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Wayne McCullough watches Erik Morales box through the twilight of a phenomenal career

Wayne McCullough Posted 24th October 2012 view comments

Wayne McCullough has watched old foe Erik Morales box well through the twilight of a phenomenal career.

Prior to my fight with Erik Morales in October 1999, he had knocked out nine guys straight, eight of which were in championship fights. Then he fought Marco Antonio Barrera and again went the distance.

Morales is hoping to say goodbye to boxing in his hometown of Tijuana

Morales is hoping to say goodbye to boxing in his hometown of Tijuana

Morales moved through the weight classes, winning the WBC featherweight and WBC super featherweight titles to add to his WBC super bantamweight belt, which had been his first world title.

He was still knocking out most of his opponents but understandably wasn't having quite the same percentage success rate as when he fought at super bantamweight.

Morales has heart and always will but the people who know boxing know that the Morales we are seeing today is not the one we saw in the early 2000s.

Wayne McCullough
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Then, after losing for a second time to Marco Antonio Barrera in November 2004, he beat Manny Pacquiao in March 2005. Since then he has fought 10 fights, losing four straight after his Pacquiao win, two of which were KO losses to Pacquiao in which 'El Terrible' looked past his best.

After losing a close fight to David Diaz for his fourth weight world title in August 2007, he retired. He deserved retirement and had won world titles at three weight classes.

When he defeated me he was 35-0 but he "finished" his career at 48-6. Less than three years later, he returned to the ring with three wins in 2010 in which he looked half 'shot'.

He fought Marcos Maidana for the interim light welterweight title and fought amazingly in a fight I thought he won - only for Maidana to be handed the victory by majority decision.

Morales was carrying weight around his mid-section during his comeback fights and was fighting 12lbs north of where he was when he originally retired.

In his next fight in September 2011, he got the opportunity to go for his fourth weight world title when he was scheduled to fight Lucas Matthyse, who pulled out of the fight with a viral infection. Morales went on with the fight against last substitute Pablo Cesar Cano.

In the early rounds it looked as though Morales was going to lose but his experience came through when, after taking a lot of shots that the old Morales would have slipped or blocked, he forced a stoppage after 10 with both of Cano's eyes swollen shut. He had won his fourth weight class belt and became the first Mexican to do so.

I thought this was a great time for Morales to call it a day against as he had taken unnecessary punishment against Cano. But that wasn't to be.Return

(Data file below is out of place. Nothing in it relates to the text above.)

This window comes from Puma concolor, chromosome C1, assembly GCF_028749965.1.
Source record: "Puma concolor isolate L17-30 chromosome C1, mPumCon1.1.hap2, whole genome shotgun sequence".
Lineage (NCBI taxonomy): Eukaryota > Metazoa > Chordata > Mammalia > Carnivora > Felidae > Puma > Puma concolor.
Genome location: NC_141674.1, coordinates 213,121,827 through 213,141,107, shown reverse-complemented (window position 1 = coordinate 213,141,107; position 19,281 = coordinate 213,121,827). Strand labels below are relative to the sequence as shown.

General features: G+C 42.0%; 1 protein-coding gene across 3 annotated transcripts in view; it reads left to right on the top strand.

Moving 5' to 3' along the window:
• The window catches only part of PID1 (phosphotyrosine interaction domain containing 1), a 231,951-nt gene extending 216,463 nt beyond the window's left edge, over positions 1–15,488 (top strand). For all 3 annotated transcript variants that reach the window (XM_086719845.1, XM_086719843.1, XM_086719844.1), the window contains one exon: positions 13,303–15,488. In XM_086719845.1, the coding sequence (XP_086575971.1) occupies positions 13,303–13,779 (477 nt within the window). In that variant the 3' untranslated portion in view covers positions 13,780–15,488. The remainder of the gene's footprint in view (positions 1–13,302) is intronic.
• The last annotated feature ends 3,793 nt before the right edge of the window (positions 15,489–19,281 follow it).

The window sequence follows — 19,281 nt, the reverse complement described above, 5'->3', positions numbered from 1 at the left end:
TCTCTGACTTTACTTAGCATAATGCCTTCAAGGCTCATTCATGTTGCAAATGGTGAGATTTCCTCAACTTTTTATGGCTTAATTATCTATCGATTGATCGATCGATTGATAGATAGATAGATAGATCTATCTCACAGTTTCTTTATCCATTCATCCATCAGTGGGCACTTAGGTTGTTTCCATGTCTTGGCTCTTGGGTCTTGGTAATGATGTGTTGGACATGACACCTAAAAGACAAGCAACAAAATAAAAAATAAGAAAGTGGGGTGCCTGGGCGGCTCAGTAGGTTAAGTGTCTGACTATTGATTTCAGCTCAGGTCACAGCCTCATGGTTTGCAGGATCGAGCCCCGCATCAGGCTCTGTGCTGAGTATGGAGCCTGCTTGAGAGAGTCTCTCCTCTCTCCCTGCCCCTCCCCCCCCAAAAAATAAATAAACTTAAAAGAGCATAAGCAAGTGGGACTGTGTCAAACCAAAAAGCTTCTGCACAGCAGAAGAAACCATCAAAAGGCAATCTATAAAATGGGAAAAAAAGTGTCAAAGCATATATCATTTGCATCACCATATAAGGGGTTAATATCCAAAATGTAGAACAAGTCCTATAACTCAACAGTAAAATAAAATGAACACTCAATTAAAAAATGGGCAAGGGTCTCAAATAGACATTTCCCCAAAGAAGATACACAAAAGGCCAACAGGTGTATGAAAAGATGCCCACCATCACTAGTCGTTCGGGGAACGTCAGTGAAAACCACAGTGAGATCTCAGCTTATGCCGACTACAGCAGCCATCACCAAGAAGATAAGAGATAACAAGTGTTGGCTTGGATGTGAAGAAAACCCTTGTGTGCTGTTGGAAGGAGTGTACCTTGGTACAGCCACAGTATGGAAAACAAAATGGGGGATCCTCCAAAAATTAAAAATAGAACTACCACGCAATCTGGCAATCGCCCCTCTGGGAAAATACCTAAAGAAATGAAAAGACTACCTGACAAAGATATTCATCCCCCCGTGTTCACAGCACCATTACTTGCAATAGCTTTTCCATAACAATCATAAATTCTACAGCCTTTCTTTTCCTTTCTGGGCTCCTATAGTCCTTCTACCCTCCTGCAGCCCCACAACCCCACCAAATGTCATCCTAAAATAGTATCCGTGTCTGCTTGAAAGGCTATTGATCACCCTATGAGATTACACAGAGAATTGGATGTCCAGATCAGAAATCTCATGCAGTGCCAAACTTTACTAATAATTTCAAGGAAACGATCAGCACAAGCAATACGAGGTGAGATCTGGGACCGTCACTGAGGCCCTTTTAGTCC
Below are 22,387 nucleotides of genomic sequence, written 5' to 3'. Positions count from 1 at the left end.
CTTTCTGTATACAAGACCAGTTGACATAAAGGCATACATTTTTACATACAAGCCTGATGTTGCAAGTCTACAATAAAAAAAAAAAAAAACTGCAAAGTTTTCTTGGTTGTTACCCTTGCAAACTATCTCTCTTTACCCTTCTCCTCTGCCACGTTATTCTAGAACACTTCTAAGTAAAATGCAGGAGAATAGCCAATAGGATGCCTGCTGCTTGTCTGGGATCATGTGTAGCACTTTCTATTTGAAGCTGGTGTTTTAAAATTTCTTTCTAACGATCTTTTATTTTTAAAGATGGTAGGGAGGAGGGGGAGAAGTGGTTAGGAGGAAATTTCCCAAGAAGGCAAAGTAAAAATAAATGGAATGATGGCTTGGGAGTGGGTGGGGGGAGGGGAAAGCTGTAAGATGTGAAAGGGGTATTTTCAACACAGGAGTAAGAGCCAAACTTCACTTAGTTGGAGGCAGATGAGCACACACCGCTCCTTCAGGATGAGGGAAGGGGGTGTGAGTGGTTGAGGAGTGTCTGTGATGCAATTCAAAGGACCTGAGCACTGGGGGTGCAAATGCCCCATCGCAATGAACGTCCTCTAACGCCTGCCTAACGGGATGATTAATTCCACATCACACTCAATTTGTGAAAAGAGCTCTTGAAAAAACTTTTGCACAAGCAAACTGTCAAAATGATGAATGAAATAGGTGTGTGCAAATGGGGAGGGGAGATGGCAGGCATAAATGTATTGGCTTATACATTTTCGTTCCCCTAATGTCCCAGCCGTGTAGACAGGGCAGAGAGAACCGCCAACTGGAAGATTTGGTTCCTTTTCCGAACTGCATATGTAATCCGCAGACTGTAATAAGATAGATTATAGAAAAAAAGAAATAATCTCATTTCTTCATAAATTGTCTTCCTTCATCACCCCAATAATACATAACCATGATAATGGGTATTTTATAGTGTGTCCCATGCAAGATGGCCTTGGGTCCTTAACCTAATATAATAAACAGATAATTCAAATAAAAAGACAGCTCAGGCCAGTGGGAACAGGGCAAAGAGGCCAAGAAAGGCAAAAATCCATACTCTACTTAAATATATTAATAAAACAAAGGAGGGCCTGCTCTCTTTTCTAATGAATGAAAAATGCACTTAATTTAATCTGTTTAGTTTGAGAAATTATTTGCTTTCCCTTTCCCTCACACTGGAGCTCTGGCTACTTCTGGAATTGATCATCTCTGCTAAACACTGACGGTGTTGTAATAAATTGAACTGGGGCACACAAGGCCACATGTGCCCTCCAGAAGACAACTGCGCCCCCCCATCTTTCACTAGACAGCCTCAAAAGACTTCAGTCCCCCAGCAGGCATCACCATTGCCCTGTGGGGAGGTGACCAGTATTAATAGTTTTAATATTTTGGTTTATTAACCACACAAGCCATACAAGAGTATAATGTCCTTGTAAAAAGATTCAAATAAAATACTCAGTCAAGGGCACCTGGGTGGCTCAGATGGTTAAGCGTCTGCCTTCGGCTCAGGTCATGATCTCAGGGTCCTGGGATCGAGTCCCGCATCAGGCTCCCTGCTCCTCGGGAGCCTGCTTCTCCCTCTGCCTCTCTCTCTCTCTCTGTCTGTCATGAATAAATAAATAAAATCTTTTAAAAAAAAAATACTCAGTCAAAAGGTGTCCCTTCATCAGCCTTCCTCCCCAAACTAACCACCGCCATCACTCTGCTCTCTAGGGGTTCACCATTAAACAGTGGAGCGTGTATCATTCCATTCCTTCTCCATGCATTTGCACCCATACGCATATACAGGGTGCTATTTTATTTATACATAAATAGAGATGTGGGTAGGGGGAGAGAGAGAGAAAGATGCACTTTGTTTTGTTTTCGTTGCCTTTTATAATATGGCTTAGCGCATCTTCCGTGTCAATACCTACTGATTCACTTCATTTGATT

Six months later, Morales came back again. He came in overweight, was stripped of his belt and then lost a fight with Danny Garcia, who won easily on points having put Morales down. It was much closer than the judges scored.

Garcia went on to add the WBA belt to his WBC belt with his upset demolition of Amir Khan in July - so both titles were on the line during his rematch with Morales this past weekend in Brooklyn, New York. Was the legend that is Morales going to rise to the occasion or would this be it for him?

Morales has heart and always will but the people who know boxing know that the Morales we are seeing today is not the one we saw in the early 2000s.

Before the fight Morales reportedly tested positive for Clenbuterol - a banned substance - and the fight was in jeopardy. Clenbuterol is a Beta-2 agonist with some structural and pharmacological similarities to epinephrine and salbutamol, but its effects are more potent and longer-lasting as a stimulant and thermogenic drug. It causes an increase in aerobic capacity, central nervous system stimulation, and an increase in blood pressure and oxygen transportation. It increases the rate at which body fat is metabolized while increasing the body's BMR. It can also be used to lose weight.

Morales said he believed his positive test was due to contaminated meats which he ate in Mexico but, in my opinion, it's more likely he needed help losing weight. He only had a minor trace and was hoping his B Sample was clean.

The weigh-in went ahead and Morales made the weight of 10st (or 140lbs). But the fight was still not confirmed by the New York commission as of Friday afternoon. If New York overruled the results, what is the point of random testing? USADA gave their recommendation to New York and it was up to them if the fight went ahead.

Morales had been tested on October 4th and 10th and both came back positive. He was tested once more on the 17th and it came back negative. The fight went ahead.


Morales looked well past his best during the fight, which didn't make it into the fifth round. Garcia picked his shots at will, hurting Morales at the end of the third just as the bell sounded. As they exchanged punches in the fourth, a left hook to the chin of Morales dropped him hard and his corner quickly jumped in to save him.

I thought this would have to be the end for the legendary Mexican ring warrior, going out on his back, but in his post-fight interview he said he wants to say goodbye with a fight in Tijuana, Mexico.

Garcia now moves on with the WBC light welterweight title and the WBA super world light welterweight title around his waist. Bigger and better things to come from him.

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